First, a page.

MENU

Teal Group gathers, classifies, and analyzes information from a wide range of sources. Our analysts publish News Briefs several times a year. Subscribe via email to receive each News Brief when it is published

Get News Briefs Delivered Via Email

By Analyst

  • Dr. David L. Rockwell

    Dr. David L. Rockwell

    This email address is being protected from spambots. You need JavaScript enabled to view it.

  • Joel Johnson

    Joel Johnson

    This email address is being protected from spambots. You need JavaScript enabled to view it.

  • Marco A. Cáceres

    Marco A. Cáceres

    This email address is being protected from spambots. You need JavaScript enabled to view it.

  • Philip Finnegan

    Philip Finnegan

    This email address is being protected from spambots. You need JavaScript enabled to view it.

  • Richard L. Aboulafia

    Richard L. Aboulafia

    This email address is being protected from spambots. You need JavaScript enabled to view it.

  • Steven J. Zaloga

    Steven J. Zaloga

    This email address is being protected from spambots. You need JavaScript enabled to view it.

  • Thomas J. Zoretich

    Thomas J. Zoretich

    This email address is being protected from spambots. You need JavaScript enabled to view it.

  • William C. Storey, Jr.

    William C. Storey, Jr.

    This email address is being protected from spambots. You need JavaScript enabled to view it.

02 January 2019

AN/MLQ-40(V) Prophet

Author: Dr. David L. Rockwell, Drawn From: Military Electronics Briefing

AN/MLQ-40(V) Prophet

This month we focus on the US Army’s AN/MLQ-40(V) Prophet program, born out of the US Army’s failed Intelligence and Electronic Warfare Common Sensor (IEWCS). Prophet has existed since 1998 and is still the primary US Army integrated all-frequency signals intercept/emitter location/countermeasures system which searches, intercepts, locates, identifies, and applies countermeasures to enemy fire control and command and control (C2) emitters. Taking over from IEWCS, Prophet became the major Army ground forces EW program (aside from counter-IED systems), replacing a rag-tag collection of non-interoperable systems which had previously made up the Army’s signals intelli­gence (SIGINT) and electronic warfare capability.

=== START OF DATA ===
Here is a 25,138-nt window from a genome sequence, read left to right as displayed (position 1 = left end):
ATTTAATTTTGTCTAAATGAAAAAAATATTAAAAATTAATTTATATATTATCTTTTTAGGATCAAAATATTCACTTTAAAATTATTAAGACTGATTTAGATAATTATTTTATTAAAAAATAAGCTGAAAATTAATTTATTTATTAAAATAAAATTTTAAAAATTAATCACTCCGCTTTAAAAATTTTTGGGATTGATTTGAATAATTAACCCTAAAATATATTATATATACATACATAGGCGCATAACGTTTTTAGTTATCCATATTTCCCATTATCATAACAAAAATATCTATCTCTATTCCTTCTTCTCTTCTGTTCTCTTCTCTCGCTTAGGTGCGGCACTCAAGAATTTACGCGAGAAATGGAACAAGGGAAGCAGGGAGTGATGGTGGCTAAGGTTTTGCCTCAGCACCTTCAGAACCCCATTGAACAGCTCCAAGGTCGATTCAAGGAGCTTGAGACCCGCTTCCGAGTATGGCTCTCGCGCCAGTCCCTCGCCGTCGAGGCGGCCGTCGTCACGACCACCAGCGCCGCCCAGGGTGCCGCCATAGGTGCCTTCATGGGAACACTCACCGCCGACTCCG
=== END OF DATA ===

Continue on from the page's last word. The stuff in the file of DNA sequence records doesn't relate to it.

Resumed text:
The aim of the earlier 1990s-era IEWCS/MEWSS (Intelligence and Electronic Warfare Common Sensor/Mobile Electronic Warfare Support System) program was to standardize the IEW assets of Army/USMC divisions, using new technology. After ten years of delays, the aim of the new Prophet program was to simply get something in the field which didn’t present the reliability and maintain­ability problems of the existing decades-old EW systems. Prophet Block I’s requirements reflected this. Basically, capabilities matched systems already fielded, but in much smaller, more transport­able and maintainable packages, exclusively mounted aboard HMMWVs. This gave the US the same capabilities already in service with most European and other international armies. By going with the off-the-shelf Titan Systems/L-3 Communications AN/PRD-13 for Block I, the Army and Marines Corps. probably made the best decision to get systems in the field immediately.

On the down side, a lot of money was wasted on IEWCS (almost $1 billion), and Prophet Block I production systems were much simpler, less capable, and less expensive. Despite all the early hype over the Army’s Prophet SIGINT system, until FY06 Prophet was a small program in terms of funding. That changed with the wars in Iraq and Afghanistan, as detecting ground signals – everything from cell phones to IEDs – became perhaps the most vital EW need in the Global War on Terror, and annual Prophet procurement funding of more than $100 million per year continued until early this decade.